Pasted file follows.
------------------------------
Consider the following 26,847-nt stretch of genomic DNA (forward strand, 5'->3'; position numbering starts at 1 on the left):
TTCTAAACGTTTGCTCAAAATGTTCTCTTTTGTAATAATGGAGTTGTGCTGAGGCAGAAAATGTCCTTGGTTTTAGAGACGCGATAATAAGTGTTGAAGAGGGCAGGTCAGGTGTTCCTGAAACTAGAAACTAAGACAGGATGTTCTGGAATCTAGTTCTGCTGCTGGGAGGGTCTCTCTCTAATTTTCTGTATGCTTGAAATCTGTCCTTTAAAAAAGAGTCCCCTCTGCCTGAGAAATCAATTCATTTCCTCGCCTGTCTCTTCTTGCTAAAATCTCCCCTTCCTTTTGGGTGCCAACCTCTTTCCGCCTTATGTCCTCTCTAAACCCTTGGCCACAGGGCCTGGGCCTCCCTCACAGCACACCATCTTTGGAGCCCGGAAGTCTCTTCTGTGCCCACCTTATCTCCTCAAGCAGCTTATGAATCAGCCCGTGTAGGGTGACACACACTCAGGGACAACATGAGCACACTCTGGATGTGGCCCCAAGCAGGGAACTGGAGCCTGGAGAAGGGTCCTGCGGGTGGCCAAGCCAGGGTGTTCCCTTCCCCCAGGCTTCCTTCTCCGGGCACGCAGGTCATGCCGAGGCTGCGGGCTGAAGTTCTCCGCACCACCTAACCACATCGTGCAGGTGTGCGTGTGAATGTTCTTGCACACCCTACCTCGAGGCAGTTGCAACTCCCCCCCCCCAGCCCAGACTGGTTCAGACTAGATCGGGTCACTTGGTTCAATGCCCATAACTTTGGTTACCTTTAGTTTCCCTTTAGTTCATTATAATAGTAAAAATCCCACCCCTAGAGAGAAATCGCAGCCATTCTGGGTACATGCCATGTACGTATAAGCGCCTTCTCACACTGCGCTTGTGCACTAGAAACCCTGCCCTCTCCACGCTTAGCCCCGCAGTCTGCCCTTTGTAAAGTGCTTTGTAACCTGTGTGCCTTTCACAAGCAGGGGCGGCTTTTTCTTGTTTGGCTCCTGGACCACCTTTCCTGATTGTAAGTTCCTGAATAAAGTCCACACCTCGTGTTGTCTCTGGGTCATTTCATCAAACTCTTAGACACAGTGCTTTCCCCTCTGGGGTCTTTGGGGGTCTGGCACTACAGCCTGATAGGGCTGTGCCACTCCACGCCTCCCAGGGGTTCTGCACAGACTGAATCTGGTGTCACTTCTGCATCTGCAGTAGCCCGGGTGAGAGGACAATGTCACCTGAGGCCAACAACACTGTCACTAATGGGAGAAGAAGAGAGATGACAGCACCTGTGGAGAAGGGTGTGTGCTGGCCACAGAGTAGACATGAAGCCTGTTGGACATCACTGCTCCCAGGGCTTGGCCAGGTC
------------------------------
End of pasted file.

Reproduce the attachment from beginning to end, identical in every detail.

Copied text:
Consider the following 26,847-nt stretch of genomic DNA (forward strand, 5'->3'; position numbering starts at 1 on the left):
TTCTAAACGTTTGCTCAAAATGTTCTCTTTTGTAATAATGGAGTTGTGCTGAGGCAGAAAATGTCCTTGGTTTTAGAGACGCGATAATAAGTGTTGAAGAGGGCAGGTCAGGTGTTCCTGAAACTAGAAACTAAGACAGGATGTTCTGGAATCTAGTTCTGCTGCTGGGAGGGTCTCTCTCTAATTTTCTGTATGCTTGAAATCTGTCCTTTAAAAAAGAGTCCCCTCTGCCTGAGAAATCAATTCATTTCCTCGCCTGTCTCTTCTTGCTAAAATCTCCCCTTCCTTTTGGGTGCCAACCTCTTTCCGCCTTATGTCCTCTCTAAACCCTTGGCCACAGGGCCTGGGCCTCCCTCACAGCACACCATCTTTGGAGCCCGGAAGTCTCTTCTGTGCCCACCTTATCTCCTCAAGCAGCTTATGAATCAGCCCGTGTAGGGTGACACACACTCAGGGACAACATGAGCACACTCTGGATGTGGCCCCAAGCAGGGAACTGGAGCCTGGAGAAGGGTCCTGCGGGTGGCCAAGCCAGGGTGTTCCCTTCCCCCAGGCTTCCTTCTCCGGGCACGCAGGTCATGCCGAGGCTGCGGGCTGAAGTTCTCCGCACCACCTAACCACATCGTGCAGGTGTGCGTGTGAATGTTCTTGCACACCCTACCTCGAGGCAGTTGCAACTCCCCCCCCCCAGCCCAGACTGGTTCAGACTAGATCGGGTCACTTGGTTCAATGCCCATAACTTTGGTTACCTTTAGTTTCCCTTTAGTTCATTATAATAGTAAAAATCCCACCCCTAGAGAGAAATCGCAGCCATTCTGGGTACATGCCATGTACGTATAAGCGCCTTCTCACACTGCGCTTGTGCACTAGAAACCCTGCCCTCTCCACGCTTAGCCCCGCAGTCTGCCCTTTGTAAAGTGCTTTGTAACCTGTGTGCCTTTCACAAGCAGGGGCGGCTTTTTCTTGTTTGGCTCCTGGACCACCTTTCCTGATTGTAAGTTCCTGAATAAAGTCCACACCTCGTGTTGTCTCTGGGTCATTTCATCAAACTCTTAGACACAGTGCTTTCCCCTCTGGGGTCTTTGGGGGTCTGGCACTACAGCCTGATAGGGCTGTGCCACTCCACGCCTCCCAGGGGTTCTGCACAGACTGAATCTGGTGTCACTTCTGCATCTGCAGTAGCCCGGGTGAGAGGACAATGTCACCTGAGGCCAACAACACTGTCACTAATGGGAGAAGAAGAGAGATGACAGCACCTGTGGAGAAGGGTGTGTGCTGGCCACAGAGTAGACATGAAGCCTGTTGGACATCACTGCTCCCAGGGCTTGGCCAGGTC